Why Meetings Can Be Great

There are many subjects, events, and scenarios that run through our minds during a course of a day. Some of them are directly related to the project, some are indirectly related, and some are not related. The effect is that the interrelated experiences come together to motivate an agenda. Hopefully, an agenda produces what the customer wants. But, life happens and oftentimes the unexpected becomes what is expected. Meetings can be a great equalizer for life events that get thrown at the project’s schedule.
In the name of efficiency:
Meetings can be a powerful tool in the name of efficiency! I believe this because people are full of ideas and emotional feelings that can’t be contained. People are not robots. That in mind, a quick focus/refocus meeting is usually all that is needed. Keep in mind the personalities of the players involved. Here are a couple of scenarios of what some players might be thinking:
“As a Project Manager, I have a goal to make sure our deliverable is finished and turned in by tomorrow at 11am. I called a meeting in order to do a quality assessment check. I can’t know everything that is going on, but I want to help out where we might have trouble. We have been working on this task for a long time and I wonder if the team is losing enthusiasm.”
“As a worker bee, I have a set of important procedures to get done by 3pm. However, my project manager has called an hour long meeting and there will not be as much time to do what I am responsible for getting done. My time is important. I hope the PM recognizes this! Today, I have a dentist appointment. I want to take off at 3:30pm. I don’t like how our calendar system works, it could be much better.”
Finding Clarity:
We can find availabilities and benchmarks that we might not have known existed from other people. Meetings can be a more formal situation to find clarity for future endeavors.
If there were several people in the jungle to find their way home, it would be essential to constantly meet with each other. “I see footprints!” “Those are my footprints”, someone else says. “This is good to eat, but that is poisonous.” “Does anyone have a band-aid?”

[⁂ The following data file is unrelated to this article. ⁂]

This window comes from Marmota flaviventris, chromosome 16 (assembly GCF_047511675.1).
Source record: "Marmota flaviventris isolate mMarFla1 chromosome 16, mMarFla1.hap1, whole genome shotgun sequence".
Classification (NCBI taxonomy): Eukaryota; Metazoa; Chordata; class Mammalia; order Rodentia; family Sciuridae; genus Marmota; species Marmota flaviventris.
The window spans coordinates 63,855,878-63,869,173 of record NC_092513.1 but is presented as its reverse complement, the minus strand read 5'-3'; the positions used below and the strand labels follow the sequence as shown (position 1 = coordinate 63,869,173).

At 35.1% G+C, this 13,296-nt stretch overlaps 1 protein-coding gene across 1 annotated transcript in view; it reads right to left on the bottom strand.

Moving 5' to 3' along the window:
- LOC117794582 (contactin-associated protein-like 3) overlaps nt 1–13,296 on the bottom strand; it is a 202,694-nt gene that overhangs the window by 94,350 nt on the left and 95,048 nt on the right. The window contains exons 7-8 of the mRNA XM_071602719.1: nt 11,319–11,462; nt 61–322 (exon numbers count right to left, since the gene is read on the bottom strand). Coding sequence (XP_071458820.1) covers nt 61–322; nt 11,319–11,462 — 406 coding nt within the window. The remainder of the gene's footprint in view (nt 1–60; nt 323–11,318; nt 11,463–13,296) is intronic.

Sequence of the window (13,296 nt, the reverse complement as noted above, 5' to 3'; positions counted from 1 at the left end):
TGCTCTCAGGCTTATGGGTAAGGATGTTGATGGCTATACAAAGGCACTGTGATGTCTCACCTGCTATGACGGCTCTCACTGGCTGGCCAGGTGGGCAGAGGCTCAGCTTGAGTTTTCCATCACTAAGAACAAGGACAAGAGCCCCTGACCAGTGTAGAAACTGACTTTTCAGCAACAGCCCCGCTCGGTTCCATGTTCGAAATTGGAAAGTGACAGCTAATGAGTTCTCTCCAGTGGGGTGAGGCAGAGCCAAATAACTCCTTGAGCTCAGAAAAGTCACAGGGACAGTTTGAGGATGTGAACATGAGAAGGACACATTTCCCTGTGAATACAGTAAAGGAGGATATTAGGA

The team is probably not in a jungle. So, constant meeting might not be necessary for functional work. But, meetings resolve issues that can cause bottlenecks and concern. Effective meetings should do 3 things:
1) Achieve an objective
2) Eradicate drama and promote trust
3) Take up a minimum amount of time
The objective:
In order to stop everyone from what they are doing, there should be good reason. The reason, purpose, or objective is “What would be a good outcome from having the meeting?”
  •  Does a decision need to be made?
  •  Are ideas needed?
  •  Does everyone need to be informed of a danger?
  •  Are new plans being made?
At the end of the meeting, what should have happened? With the end in mind, it would be easier to find what is necessary to put the meeting together.
Put away the drama and promote trust:
Meetings are helpful in putting everyone on the same page. When everyone is on the same page, teamwork is realized and synergy can happen. Some ways to focus on improving our effectiveness can be quite simple. By having a meeting that invites others to integrate what they are thinking promotes trust within the workplace. Here are some ways to be up front:



If you like something

    State it

If you don’t like something

    State it

If you want something

    Ask for it

If you want to be understood


If you have a question



With more risk comes more need for management. With more management come more meetings. Meetings can be time consuming if there are a lot of objectives. Creating a table of contents for the meeting agenda with timeline is a methodical and structured way to streamline a meeting. If a topic starts to take on many branches (and more time) it can be deferred into another subcommittee to be reconvened. To create some motivation, get others involved and assign them to take part of a section.     
Meetings can be great! 

Author - Gregory Morrow

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Gregory Morrow